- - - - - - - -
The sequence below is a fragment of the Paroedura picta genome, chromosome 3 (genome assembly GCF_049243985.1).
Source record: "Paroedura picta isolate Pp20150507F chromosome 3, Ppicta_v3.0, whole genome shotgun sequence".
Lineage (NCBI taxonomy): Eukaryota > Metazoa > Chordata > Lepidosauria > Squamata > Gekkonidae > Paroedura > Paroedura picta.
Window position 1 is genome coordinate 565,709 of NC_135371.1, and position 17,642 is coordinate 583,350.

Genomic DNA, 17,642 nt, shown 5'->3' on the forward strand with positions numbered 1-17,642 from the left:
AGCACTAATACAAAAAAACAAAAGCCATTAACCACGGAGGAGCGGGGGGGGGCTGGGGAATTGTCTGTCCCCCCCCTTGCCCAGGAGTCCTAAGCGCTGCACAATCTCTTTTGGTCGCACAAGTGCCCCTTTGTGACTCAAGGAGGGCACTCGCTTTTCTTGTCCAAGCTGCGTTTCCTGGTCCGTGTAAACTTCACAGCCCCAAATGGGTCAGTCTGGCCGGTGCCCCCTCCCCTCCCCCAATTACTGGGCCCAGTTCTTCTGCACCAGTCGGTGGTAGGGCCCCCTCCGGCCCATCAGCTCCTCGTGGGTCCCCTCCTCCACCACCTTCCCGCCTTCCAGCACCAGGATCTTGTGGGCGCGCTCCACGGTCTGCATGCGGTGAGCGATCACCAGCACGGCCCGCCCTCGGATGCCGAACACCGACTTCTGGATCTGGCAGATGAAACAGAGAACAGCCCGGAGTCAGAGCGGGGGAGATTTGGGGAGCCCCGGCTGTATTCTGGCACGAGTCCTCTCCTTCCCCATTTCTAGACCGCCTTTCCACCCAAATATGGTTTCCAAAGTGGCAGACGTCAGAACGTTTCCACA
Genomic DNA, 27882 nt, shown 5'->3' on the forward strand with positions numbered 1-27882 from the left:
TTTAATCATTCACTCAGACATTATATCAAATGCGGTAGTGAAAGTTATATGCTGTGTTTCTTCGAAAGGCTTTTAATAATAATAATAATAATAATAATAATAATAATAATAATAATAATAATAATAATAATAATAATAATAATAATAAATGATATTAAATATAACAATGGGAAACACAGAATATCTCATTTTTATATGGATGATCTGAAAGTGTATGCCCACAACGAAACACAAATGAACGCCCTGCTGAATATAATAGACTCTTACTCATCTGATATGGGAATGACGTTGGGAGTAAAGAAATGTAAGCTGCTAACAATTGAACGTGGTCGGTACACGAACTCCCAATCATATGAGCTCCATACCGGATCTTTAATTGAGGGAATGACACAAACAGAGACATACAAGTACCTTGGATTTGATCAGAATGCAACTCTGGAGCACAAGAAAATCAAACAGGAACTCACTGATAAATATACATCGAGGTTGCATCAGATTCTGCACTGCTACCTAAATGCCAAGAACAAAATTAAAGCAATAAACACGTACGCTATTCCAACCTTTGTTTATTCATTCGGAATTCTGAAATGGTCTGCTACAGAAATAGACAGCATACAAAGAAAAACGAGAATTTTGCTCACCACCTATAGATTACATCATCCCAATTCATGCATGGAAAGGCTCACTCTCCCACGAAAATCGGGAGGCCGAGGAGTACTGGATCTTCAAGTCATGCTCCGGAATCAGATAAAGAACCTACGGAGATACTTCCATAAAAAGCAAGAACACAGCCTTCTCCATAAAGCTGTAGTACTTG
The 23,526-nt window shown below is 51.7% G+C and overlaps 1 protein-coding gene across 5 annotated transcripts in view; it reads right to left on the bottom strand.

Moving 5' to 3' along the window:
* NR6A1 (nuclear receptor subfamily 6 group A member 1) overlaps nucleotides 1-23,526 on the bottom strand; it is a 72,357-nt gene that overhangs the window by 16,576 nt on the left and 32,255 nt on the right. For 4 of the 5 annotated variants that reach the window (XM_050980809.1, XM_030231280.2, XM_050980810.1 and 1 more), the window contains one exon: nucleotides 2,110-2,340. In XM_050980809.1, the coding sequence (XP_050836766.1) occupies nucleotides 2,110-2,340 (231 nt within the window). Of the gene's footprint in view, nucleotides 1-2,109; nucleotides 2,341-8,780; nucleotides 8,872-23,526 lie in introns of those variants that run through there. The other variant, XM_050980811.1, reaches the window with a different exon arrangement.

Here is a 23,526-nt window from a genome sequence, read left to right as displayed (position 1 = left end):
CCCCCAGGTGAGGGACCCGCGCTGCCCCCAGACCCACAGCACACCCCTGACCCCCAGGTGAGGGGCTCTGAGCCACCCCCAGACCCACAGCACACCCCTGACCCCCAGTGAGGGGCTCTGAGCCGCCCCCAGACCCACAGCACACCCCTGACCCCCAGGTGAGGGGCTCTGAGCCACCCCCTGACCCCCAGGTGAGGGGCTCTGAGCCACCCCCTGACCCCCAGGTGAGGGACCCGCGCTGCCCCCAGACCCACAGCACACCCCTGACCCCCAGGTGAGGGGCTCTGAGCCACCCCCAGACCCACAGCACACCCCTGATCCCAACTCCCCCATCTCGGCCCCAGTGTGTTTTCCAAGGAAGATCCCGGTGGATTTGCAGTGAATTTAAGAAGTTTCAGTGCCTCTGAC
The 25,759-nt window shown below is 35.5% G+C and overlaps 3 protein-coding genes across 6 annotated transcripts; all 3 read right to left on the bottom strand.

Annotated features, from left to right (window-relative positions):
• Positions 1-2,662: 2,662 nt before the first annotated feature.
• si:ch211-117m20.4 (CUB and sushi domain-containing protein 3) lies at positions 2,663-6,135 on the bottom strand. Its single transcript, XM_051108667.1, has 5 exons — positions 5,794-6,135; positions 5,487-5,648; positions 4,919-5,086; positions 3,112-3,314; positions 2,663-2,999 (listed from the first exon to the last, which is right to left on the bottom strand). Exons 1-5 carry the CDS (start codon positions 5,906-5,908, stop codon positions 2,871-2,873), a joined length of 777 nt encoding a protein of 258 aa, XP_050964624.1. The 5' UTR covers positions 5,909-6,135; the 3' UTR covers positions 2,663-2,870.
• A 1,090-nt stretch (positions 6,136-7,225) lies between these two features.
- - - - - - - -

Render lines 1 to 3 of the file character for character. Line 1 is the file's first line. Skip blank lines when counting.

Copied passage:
The sequence below is a fragment of the Paroedura picta genome, chromosome 3 (genome assembly GCF_049243985.1).
Source record: "Paroedura picta isolate Pp20150507F chromosome 3, Ppicta_v3.0, whole genome shotgun sequence".
Lineage (NCBI taxonomy): Eukaryota > Metazoa > Chordata > Lepidosauria > Squamata > Gekkonidae > Paroedura > Paroedura picta.